One of the main reasons I started this blog was…
Food intolerance, to some degree or another, after gastric bypass is normal and should be expected. After gastric bypass surgery we have to work our way back up through diet stages and that’s for good reason. We need to take it easy on our new tummies for a while and the road back to normal, well a completely new normal, can be a bit bumpy at times.
For the first year after my surgery each meal was a bit of a gamble. Would I tolerate it? Would it go down well? Was it going to cause me issues? Sometimes I would be fine with a specific food for a while and then suddenly I wouldn’t be able to have it for a little while. A good example of this was eggs. I started to quite like scrambled eggs in the soft foods stage and then suddenly my body had an issue with them. I gave it a rest for about a month and then I was able to have them again. Eggs were the first food that gave me the foamies.
Over time things have settled and while I still occasionally have issues with food it’s not very often anymore. After gastric bypass, or any weight loss surgery, it takes time for our bodies to adjust. It’s a time to re-learn the cues from your body. In doing this you set yourself up for more future success. I think one of the reasons I got morbidly obese was because I just did not know what my body was trying to tell me. Years of ignoring and overriding cues will do this.
I have some tips for you, to help get you through the first year of potential food intolerance. I have learnt a lot and looking back I can see what really helped.
Introduce one new thing at a time. When you’re getting back to eating and have a few options of things you can try, only introduce one new thing at a time. If the meal doesn’t go well, you should have a good idea what’s causing it. An example of this for me was salad. I thought I had an issues with salad but through a process of elimination I figured out my body now does not like tomatoes. No idea why my body doesn’t like them but it really has an issue with them. If I had introduced one salad ingredient at a time I wouldn’t have thought salad was off-limits for a while there.
If a meal is not going well, just stop. I can speak from a lot of experience here that when a meal is not going down well, keeping on eating it and trying to finish it never pays off. I kept having Optifast shakes, usually just one a day, right up until I was about six months post-op. I wanted to make sure I was getting enough protein in and it meant when a meal wasn’t going down well, I would just stop eating because I wasn’t so reliant on the food to get all of my protein in. If I suddenly lost interest in what I was eating I wouldn’t force it either, now is the time to listen to your body and get familiar with the new cues it’s giving you.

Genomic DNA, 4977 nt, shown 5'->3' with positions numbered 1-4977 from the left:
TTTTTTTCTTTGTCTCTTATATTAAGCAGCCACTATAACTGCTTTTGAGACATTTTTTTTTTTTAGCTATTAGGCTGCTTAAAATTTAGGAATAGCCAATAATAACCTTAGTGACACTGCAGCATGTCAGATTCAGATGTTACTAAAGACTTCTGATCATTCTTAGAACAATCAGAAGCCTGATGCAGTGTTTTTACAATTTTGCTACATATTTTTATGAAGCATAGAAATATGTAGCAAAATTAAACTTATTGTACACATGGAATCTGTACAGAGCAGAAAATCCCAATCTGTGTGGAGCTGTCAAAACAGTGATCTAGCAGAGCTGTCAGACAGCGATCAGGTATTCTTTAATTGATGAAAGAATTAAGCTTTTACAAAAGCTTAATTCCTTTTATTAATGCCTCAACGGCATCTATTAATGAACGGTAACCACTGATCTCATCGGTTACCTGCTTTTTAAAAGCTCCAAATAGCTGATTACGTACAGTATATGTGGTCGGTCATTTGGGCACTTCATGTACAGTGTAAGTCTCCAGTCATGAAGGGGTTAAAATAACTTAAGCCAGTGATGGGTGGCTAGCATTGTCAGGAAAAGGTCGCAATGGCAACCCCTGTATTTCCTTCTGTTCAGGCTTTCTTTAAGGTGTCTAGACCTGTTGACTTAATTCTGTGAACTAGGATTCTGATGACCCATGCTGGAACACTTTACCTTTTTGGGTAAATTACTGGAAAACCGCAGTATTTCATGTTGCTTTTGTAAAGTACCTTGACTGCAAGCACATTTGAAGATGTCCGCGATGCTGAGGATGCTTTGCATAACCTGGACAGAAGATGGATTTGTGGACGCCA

Quite often, issues I have with food tend to be related to the texture of the food. I have to have things a certain way and there’s things I can’t eat like cold roast chicken unless it has some mayo or something similar with it. The denser the protein the more I tend to struggle with this. I am mindful of how much mayo, sauce or whatever I’m adding I use because of course these things tend to be laden with calories but if I didn’t have any of it to help it go down I wouldn’t be able to eat the high protein foods I should be eating.
Take it slow. This is the main issue when I have issues with food now but it was even more of a problem in the first year post-op. I tend to forget this when I’m in social settings or when something is super yummy and I end up paying for it. It hurts, I’m uncomfortable and it’s a whole new way to punish myself. If you’re struggling with almost every meal I would suggest you look really carefully at how fast you’re eating and see if slowing down makes a difference.
Getting to the end of this post it’s made me realise that while we can certainly have intolerances to specific foods it’s also our behaviour around food that can have an impact. If you have a bad experience with something don’t write it off immediately. Think about all of the things that could have made that meal not go well.
Did you have teething issues (ha ha, I love a good pun) in your first year post-op when you were figuring out your new normal way of eating? What are the things that your body has decided it can live without?
Please note: Sometimes things are not quite right and if you suspect there may be bigger issues at play make sure you get in touch with your surgical team. If this is happening repeatedly, regardless of what you eat and how well you follow the rules in terms of eating slow etc then that’s not right and you need to get some help with that.